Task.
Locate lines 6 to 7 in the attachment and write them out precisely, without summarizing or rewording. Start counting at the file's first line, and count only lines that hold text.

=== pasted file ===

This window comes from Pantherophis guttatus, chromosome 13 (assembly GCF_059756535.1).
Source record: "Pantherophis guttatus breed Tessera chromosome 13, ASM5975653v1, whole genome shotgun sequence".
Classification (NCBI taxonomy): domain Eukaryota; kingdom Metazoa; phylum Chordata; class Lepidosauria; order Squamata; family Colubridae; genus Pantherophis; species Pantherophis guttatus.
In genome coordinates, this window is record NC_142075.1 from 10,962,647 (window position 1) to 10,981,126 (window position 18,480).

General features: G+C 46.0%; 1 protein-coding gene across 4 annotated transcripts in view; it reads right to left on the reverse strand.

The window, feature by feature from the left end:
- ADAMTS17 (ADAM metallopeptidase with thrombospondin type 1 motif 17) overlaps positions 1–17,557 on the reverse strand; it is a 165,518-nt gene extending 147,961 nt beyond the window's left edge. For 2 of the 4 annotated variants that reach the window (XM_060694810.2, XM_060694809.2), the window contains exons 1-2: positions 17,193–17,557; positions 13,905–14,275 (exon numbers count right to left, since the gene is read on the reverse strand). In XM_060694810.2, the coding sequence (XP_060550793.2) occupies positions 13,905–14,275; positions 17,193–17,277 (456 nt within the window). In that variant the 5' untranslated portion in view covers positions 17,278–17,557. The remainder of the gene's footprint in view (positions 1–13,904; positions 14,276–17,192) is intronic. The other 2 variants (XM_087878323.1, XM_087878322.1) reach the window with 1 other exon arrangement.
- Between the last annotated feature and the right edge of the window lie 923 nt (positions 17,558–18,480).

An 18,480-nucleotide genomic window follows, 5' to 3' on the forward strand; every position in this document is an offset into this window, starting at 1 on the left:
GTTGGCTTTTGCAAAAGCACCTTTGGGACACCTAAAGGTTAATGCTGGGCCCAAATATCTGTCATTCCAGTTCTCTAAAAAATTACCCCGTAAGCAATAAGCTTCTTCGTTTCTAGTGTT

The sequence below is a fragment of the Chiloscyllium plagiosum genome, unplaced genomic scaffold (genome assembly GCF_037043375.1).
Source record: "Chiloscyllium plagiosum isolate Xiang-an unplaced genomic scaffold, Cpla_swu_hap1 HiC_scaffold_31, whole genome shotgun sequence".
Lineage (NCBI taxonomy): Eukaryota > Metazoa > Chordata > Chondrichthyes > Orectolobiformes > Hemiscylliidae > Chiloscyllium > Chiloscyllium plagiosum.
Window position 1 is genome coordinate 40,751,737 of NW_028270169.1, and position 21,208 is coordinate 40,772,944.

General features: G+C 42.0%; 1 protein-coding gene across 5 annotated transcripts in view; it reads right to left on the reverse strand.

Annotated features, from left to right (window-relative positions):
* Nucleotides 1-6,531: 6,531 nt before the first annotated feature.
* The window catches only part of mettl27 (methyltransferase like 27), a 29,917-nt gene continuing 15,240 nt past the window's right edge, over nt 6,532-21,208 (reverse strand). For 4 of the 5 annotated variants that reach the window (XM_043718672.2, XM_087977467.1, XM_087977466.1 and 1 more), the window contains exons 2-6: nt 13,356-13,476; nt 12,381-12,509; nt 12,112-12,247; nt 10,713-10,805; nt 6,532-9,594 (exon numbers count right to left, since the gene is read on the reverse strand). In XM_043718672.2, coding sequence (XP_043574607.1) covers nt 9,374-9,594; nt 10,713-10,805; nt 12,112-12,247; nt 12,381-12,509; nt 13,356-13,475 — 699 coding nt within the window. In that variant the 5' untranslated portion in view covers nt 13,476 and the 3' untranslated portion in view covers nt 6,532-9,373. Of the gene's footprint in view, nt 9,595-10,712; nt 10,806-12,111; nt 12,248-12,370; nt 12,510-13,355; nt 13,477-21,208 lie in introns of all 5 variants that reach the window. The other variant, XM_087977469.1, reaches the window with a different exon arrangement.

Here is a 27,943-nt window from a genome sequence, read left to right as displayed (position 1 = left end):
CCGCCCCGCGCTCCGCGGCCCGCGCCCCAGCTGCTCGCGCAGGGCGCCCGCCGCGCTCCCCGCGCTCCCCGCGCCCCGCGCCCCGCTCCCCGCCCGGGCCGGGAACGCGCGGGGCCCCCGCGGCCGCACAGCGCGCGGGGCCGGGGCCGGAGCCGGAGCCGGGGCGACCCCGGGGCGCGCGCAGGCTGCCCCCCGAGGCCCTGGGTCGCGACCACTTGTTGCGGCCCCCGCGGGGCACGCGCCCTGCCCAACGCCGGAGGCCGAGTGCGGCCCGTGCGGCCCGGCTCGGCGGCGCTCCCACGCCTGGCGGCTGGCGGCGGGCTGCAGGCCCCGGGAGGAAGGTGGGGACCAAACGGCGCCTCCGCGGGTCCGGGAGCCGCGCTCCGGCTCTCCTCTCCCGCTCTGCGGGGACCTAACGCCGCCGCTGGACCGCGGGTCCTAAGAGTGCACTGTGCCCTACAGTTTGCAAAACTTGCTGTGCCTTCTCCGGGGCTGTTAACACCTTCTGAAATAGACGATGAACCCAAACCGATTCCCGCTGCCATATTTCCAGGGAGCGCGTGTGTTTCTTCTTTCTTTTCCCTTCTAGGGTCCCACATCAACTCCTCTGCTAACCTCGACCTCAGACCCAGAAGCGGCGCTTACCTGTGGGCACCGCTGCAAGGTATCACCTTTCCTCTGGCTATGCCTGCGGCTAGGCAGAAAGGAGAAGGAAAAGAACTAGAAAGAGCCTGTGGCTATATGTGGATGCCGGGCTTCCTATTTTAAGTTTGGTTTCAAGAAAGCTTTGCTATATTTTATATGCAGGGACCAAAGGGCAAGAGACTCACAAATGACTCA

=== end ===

The window, feature by feature from the left end:
- ADAMTS17 (ADAM metallopeptidase with thrombospondin type 1 motif 17) overlaps positions 1–17,557 on the reverse strand; it is a 165,518-nt gene extending 147,961 nt beyond the window's left edge. For 2 of the 4 annotated variants that reach the window (XM_060694810.2, XM_060694809.2), the window contains exons 1-2: positions 17,193–17,557; positions 13,905–14,275 (exon numbers count right to left, since the gene is read on the reverse strand). In XM_060694810.2, the coding sequence (XP_060550793.2) occupies positions 13,905–14,275; positions 17,193–17,277 (456 nt within the window). In that variant the 5' untranslated portion in view covers positions 17,278–17,557. The remainder of the gene's footprint in view (positions 1–13,904; positions 14,276–17,192) is intronic. The other 2 variants (XM_087878323.1, XM_087878322.1) reach the window with 1 other exon arrangement.